Hydraulic Brake Fluid | Working | Types | Composition

Hydraulic Brake Fluid | Working | Types | Composition

Hydraulic brake fluid is also simply known as brake fluid. It has the responsibility of moving different components of a vehicle’s braking system.
This fluid works under very high temperature and pressure conditions and, without its presence, a car or truck would not be able to stop even when the driver pushes the brake pedal inside the vehicle.

Hydraulic brake fluid is a non-compressible substance that lies within the lines of the brake, delivering the force created by a person’s push on the brake pedal to each of the brake rotors on the four corners of a vehicle. This then applies pressure to the wheels and ultimately slows or stops the movement of the vehicle.

Composition Of Hydraulic Brake Fluid

If we look at the chemistry behind most brake fluid, we can observe that it comes from the combination of different kinds of glycols, which are basically a mixture of non-petroleum and other alcohol-based fluids. After the process which involves mixing, the chemical name gets shortened to ‘polyglycol’.

In addition to this, high-grade silicone-based fluids are also present, which cannot be mixed with any other type of fluid. No matter whether it is used in the brake or clutch system, it is important to understand the differences between these common types of brake fluid.

The brake fluid must always maintain some specific properties. Our brakes can also get hot, sometimes up to 1200 degrees which means that the fluid needs a high boiling point. Also, because our vehicles experience different seasons and have to cope up with them, the low freezing point becomes something of utmost importance as well. On top of maintaining both extremes ( high boiling point and low freezing point), it is designed in such a way that it does not damage any rubber components in the brake system.

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As a result of this, the chemical properties which are found in most brake fluids can become permanently dull or damage the paint. So, make sure that you handle with care and always be quick to clean any kind of accidental overspills.

Brake fluid is basically hydroscopic, which means it has a natural tendency to absorb any kind of moisture. And in some time, the added moisture can result in the build-up of corrosion or a decrement in boiling point. It is never a bad idea to change the hydraulic brake fluid of your vehicle every couple of years and also try not to leave your reservoir cap off any longer than actually needed.

Working Of Hydraulic Brake Fluid

This is a step-by-step and a simplified look at how the hydraulic brake fluid works within a hydraulic brake system:

  1. At first, the driver lowers the brake pedal by pushing it downwards.
  2. The pedal sends a compression force to the piston which is present inside the brake caliper.
  3. These compression forces enhance the pressure inside the brake lines and make the brake fluid move.
  4. The pressure of the brake fluid afterward makes the brake rotors to compress down on brake pads. This then makes contact with the wheels, slowing and gradually even stopping the rotation of the wheel and also the vehicle itself.

Different Types Of Hydraulic Brake Fluid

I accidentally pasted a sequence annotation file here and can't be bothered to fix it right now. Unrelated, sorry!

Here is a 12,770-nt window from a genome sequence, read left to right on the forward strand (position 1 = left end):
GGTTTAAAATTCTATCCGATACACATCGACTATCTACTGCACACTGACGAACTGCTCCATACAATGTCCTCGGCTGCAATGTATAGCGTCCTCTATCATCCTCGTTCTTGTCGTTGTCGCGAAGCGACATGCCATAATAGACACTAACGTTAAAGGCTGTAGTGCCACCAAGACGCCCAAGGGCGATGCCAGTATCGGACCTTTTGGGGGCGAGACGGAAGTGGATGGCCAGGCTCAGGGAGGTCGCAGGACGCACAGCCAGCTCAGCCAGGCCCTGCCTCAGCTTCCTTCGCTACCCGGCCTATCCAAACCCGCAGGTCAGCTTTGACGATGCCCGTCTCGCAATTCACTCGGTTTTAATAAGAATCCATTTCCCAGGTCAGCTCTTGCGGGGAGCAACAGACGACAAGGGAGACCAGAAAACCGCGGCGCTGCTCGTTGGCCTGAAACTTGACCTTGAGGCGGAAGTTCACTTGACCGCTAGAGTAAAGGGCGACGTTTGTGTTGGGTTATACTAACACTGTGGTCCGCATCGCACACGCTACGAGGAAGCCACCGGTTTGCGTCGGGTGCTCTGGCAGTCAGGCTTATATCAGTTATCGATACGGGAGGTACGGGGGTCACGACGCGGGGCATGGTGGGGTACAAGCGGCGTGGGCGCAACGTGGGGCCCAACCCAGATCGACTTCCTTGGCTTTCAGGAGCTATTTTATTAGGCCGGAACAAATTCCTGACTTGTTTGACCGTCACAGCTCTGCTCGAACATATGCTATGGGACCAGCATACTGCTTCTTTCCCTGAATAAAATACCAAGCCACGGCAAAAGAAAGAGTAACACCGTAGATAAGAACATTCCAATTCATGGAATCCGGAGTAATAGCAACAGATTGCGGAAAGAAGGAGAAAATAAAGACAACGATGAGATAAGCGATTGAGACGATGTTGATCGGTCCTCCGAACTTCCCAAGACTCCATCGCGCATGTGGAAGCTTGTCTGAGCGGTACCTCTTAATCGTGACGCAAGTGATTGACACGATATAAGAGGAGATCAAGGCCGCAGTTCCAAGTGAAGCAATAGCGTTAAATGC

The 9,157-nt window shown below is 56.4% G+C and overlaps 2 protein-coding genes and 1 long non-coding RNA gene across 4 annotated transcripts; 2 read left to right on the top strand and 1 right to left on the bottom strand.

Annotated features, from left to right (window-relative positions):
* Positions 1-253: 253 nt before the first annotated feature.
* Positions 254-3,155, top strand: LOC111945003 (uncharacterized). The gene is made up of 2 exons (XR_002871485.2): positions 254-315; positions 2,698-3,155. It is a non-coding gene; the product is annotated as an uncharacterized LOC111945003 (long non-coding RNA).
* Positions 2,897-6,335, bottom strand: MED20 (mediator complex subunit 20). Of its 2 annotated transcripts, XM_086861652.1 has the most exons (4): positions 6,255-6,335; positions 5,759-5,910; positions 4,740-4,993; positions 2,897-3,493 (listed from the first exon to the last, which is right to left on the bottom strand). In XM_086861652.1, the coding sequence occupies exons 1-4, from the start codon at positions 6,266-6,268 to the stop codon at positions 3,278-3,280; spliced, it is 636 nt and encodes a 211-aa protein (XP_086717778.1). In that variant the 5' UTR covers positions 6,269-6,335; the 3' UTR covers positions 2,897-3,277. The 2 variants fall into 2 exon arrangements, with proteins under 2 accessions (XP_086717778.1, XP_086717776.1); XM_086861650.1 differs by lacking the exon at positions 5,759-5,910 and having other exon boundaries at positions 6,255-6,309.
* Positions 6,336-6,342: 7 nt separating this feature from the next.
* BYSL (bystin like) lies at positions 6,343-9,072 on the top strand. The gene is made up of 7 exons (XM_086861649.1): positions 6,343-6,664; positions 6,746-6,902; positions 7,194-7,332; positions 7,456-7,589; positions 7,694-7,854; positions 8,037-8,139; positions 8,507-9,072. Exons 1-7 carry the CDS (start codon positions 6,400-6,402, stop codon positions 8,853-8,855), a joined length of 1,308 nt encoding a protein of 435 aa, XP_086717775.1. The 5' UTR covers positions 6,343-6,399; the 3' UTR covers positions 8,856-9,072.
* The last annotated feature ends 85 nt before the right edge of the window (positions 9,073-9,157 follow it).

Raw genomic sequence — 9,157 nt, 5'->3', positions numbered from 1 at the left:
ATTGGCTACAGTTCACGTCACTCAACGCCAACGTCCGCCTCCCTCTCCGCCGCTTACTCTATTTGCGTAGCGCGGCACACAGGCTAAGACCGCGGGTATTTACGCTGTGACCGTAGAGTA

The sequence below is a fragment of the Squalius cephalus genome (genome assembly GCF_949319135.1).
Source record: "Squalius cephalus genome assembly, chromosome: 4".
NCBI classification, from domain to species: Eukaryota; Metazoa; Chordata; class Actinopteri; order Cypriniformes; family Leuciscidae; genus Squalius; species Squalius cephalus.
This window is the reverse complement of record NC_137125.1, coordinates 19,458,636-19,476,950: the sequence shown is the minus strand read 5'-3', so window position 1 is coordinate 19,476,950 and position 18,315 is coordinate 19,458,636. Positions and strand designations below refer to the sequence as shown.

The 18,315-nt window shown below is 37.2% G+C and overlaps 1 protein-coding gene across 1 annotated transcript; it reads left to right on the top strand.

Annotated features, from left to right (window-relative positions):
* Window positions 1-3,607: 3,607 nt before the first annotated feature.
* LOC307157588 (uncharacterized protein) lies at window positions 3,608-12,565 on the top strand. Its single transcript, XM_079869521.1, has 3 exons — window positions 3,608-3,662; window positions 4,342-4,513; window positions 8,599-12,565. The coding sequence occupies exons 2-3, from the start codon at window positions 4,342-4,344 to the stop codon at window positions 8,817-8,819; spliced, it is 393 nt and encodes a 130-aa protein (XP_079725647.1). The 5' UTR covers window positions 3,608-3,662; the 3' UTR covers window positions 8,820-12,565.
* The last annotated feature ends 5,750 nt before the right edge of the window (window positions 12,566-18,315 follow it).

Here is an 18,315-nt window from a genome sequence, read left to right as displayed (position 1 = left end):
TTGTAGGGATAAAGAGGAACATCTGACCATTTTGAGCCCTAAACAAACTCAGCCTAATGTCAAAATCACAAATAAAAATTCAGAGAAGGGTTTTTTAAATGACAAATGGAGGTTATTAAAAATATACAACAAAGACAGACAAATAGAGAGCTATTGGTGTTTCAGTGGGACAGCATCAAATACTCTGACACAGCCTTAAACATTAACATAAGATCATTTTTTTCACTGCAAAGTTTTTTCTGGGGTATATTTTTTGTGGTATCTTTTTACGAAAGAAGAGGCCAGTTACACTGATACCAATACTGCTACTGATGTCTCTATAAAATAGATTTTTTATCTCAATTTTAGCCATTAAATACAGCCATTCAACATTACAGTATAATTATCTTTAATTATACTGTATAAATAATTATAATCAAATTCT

While brake fluid function is comparably easy to understand, there is a wide variety of kinds of hydraulic brake fluid to choose from, which may appear to be confusing when it comes to the replacement of the brake or hydraulic fluid.

The two main types of brake fluid are

  • Glycol-based fluids: These fluids are further divided according to the grades. Glycol-based brake fluids are usually used in vehicles which consists of an anti-lock brake system (ABS). These fluids are classified by the Department of Transportation (DOT) number up to 5.1, which indicates the boiling point of the fluid. Higher the DOT numbers, better the quality of hydraulic fluid that can withstand comparatively higher temperatures.
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  •  Silicon-based fluids: The silicone-based fluids work only in cars and trucks without anti-lock brake systems (ABS) technology.

 

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If a vehicle which does not have anti-lock brakes has ever had glycol-based brake fluid, switching to a silicone-based fluid cannot be done because small quantities of glycol always remain behind and chemically compromise the integrity of the silicone.

To know what type of hydraulic brake fluid is best for your vehicle, you should consult your owner’s manual or ask one of our mechanics as they can suggest you the best.

How Often You Should Change Your Hydraulic Brake Fluid?

With time, the hydraulic brake fluid absorbs moisture from the air, which in turn causes the fluid to degrade and not to work properly. That is why it is more important to periodically drain the oil fluid out and then replace it with new fluid to ensure that the hydraulic brake fluid properly functions.

Most mechanics suggest that the fluid for brakes should be changed every one or two years, although every vehicle has its different maintenance needs. Because the purpose of brake fluid is so integral to the safety, check your owner’s manual for the recommended brake fluid changing schedule of your vehicle.

You may call your mechanical even if you still have some confusion.

Conclusion:

Hydraulic brake fluid is something of utmost importance present in every vehicle. It should be properly understood which hydraulic brake fluid should you choose for your vehicle and how often should you replace it.

Hope this article helps you.
Cheers!

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